And given the race’s tight final margins — Mr. Clinton rattled off some figures from memory — he speculated that “maybe the Russians did have a decisive impact,” though he said a “sneeze could have tossed it.”
He and James Patterson said one of the plots of their new novel, “The President Is Missing,” revolved around cybersecurity. Mr. Patterson said the goal was to write “a beach read that also has some importance.”
As a first-time novelist, Mr. Clinton revealed that he was devouring coverage of the book, especially the reviews.
“I’ve read all the reviews and everything,” he said, down to the details. He offered a corrective counterpoint to one element that a reviewer tagged as unrealistic. “With all respect, that’s wrong,” Mr. Clinton said.
In a blue suit and blue tie, Mr. Clinton looked relaxed onstage with a wireless microphone in his hand, other than the moments he was asked about Ms. Lewinsky. The crowed booed questions on the topic.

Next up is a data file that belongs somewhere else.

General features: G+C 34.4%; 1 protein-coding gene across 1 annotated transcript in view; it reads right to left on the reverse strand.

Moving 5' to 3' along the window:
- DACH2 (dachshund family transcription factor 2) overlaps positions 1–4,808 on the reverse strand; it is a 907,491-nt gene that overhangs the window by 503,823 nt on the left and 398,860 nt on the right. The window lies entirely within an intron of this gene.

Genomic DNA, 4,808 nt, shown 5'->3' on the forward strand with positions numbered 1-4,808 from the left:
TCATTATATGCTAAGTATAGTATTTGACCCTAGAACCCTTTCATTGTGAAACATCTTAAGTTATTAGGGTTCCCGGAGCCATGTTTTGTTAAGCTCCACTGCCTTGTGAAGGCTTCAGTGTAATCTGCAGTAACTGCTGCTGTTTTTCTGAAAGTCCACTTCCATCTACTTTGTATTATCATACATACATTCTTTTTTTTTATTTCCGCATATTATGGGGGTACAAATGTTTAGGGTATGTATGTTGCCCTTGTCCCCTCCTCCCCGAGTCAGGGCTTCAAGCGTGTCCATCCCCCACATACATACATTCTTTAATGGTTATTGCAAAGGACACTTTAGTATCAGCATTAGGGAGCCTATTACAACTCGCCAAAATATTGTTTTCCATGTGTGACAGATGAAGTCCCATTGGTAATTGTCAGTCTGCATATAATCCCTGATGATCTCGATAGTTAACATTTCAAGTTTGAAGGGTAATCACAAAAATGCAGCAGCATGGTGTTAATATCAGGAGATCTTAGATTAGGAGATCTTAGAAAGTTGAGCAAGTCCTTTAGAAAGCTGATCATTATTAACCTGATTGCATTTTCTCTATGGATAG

Asked if he would apologize privately to Ms. Lewinsky today if she were in the room, Mr. Clinton replied, “If she were here now and I would speak to her, it wouldn’t be a private conversation.”
And asked if, given the #MeToo movement spurred in the last year by sexual misconduct by powerful men in politics, business and the media, whether he had reconsidered his interactions with Ms. Lewinsky as examples of sexual harassment or exploitation of power dynamics, he demurred again.
“I’ve said all I have to say,” Mr. Clinton said, adding, “I’m not going there.”
The New York City audience cheered.